For Jesus and Joseph, when Jesus was born, Joseph prostrated himself before Jesus.  Then upon Mary’s bidding, Joseph “kissed the Babe’s feet, and held little Jesus in his arms, pressing Him to his heart, while tears of happiness moistened his cheeks.”  In Jesus’s hidden life, he helped Joseph in his carpentry work.  When Joseph says to Jesus “‘Do this” or “Do that”, Jesus did it at once out of obedience.

For Jesus and Mary, the relationship is more intimate, so close that Mary becomes a reflection of her Son.  After Jesus’s birth, Jesus can already speak, but he speaks only at first to Mary and many years later to Joseph.   Jesus continuously instructs Mary on His mission on earth and how Mary becomes part of that mission.  Even during Jesus’s public ministry, Mary follows Jesus physically or through a vision.  Jesus always introduce his new apostles and disciples to Mary, so that she also becomes their spiritual mother.  What Christ suffered from his Agony in the Garden to his Crucifixion, Mary also suffered vicariously, even while only following the Stations of the Cross years after Jesus’s death.  Mary gathered the apostles during Pentecost.  When the Gospels were being written Mary requested the evangelists to write only as few as possible about her, so that the first Christians will not worship her as God.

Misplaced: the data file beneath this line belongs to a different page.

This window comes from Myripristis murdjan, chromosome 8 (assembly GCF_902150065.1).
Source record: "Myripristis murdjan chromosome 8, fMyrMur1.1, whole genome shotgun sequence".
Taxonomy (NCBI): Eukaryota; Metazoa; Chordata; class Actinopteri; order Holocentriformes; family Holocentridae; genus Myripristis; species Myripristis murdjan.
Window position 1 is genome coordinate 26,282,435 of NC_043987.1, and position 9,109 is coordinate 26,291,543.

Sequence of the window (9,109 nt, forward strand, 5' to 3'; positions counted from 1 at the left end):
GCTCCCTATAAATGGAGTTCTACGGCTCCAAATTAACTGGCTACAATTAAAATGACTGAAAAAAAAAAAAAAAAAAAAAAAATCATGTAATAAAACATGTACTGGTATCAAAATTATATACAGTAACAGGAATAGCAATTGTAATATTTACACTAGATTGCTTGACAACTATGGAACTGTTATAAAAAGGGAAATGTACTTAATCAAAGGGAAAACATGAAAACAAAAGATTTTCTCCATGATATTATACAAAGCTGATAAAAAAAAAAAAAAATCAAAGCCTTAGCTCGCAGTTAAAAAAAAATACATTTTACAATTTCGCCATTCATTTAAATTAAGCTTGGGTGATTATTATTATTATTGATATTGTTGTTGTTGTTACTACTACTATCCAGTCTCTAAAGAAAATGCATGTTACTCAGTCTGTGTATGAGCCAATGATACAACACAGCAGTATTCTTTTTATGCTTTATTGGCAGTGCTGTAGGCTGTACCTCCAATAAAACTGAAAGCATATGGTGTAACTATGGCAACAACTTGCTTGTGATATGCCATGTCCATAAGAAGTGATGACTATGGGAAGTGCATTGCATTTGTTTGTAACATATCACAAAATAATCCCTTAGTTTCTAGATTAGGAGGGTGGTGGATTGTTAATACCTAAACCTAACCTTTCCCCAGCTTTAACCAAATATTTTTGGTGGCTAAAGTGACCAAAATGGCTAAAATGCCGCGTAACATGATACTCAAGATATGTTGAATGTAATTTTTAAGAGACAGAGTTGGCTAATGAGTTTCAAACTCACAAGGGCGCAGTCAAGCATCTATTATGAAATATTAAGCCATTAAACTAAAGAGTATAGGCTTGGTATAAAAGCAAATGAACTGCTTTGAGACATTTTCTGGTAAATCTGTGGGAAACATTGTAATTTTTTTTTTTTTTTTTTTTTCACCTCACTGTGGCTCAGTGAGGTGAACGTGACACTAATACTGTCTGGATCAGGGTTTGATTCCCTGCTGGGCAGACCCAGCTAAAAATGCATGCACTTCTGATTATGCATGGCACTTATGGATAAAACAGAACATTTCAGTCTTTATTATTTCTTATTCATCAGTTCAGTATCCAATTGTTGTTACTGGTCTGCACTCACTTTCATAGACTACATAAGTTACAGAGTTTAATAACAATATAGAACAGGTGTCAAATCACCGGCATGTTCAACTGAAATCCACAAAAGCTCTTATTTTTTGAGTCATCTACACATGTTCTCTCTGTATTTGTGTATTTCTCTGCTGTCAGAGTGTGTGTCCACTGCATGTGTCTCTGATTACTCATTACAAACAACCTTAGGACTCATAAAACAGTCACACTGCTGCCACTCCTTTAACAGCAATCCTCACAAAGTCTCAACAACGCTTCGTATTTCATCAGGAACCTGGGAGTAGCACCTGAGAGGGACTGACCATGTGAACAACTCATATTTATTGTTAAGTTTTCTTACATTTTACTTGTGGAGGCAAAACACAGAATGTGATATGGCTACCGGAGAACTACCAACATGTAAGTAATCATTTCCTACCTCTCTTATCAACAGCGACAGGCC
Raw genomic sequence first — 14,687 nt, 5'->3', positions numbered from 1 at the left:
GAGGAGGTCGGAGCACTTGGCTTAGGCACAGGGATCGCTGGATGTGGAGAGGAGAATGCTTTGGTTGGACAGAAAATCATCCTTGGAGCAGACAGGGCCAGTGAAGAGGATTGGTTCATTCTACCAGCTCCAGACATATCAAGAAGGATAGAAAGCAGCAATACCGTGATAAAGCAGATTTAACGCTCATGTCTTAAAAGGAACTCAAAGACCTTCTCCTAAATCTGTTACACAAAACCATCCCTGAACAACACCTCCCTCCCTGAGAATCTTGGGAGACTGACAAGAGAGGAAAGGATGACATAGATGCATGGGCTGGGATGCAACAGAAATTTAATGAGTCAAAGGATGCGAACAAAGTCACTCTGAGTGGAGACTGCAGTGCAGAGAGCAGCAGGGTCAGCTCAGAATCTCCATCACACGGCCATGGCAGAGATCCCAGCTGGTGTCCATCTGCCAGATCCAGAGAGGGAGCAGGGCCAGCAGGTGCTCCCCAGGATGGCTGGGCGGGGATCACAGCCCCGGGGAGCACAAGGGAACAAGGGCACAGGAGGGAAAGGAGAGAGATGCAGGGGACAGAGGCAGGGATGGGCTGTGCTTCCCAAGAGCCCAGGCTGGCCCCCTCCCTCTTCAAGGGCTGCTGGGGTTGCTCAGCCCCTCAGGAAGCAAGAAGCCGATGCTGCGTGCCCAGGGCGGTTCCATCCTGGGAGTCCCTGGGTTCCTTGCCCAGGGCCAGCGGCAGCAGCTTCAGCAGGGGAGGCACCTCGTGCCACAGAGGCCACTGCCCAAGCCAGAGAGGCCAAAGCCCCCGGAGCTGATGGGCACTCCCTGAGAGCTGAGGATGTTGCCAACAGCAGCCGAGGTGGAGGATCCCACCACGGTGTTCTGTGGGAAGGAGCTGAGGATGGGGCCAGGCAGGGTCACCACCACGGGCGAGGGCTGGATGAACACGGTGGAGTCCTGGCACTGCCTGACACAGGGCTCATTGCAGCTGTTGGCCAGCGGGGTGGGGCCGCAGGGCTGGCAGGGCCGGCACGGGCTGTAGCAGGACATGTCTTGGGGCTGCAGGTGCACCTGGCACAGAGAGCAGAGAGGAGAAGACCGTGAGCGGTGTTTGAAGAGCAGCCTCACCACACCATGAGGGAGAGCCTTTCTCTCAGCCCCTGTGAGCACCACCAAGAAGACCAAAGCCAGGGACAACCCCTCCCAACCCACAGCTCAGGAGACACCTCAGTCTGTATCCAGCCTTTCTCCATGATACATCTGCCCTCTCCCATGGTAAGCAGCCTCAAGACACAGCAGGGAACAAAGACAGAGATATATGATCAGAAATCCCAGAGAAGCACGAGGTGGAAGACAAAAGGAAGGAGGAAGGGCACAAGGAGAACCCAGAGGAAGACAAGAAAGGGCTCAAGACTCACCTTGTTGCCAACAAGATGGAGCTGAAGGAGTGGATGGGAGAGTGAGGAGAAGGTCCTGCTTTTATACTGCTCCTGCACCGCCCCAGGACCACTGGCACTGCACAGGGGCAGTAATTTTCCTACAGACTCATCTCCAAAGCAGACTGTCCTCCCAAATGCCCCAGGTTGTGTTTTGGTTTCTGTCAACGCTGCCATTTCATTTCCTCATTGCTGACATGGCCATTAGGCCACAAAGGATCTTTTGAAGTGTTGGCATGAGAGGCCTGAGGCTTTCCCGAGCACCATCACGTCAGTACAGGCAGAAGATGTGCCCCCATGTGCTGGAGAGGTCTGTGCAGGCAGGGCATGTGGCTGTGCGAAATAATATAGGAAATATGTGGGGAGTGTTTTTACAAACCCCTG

1. Private Revelations
  2. St. Elzabeth of Schoenau
  3. St. Bridget of Sweden
  4. Venerable Mother Mary of Jesus of Agreda
  5. Sister Anna Catherine Emmerich
  6. Summary
  7. This Compilation


  1. St. Ann and St. Joachim
  2. The Nativity of Mary
  3. Infancy
  4. Presentation
  5. In the Temple
  6. The Espousals
  7. Preparation for the Annunciation
  8. The Annunciation
  9. The Visitation
  10. Trials
  11. Mary and Joseph in Nazareth
  12. The Journey to Bethlehem
  13. The Nativity
  14. The Adoration of the Shepherds
  15. The Circumcision
  16. The Adoration of the Magi
  17. The Purification
  18. The Flight to Egypt
  19. The Holy Family in Egypt
  20. The Return to Nazareth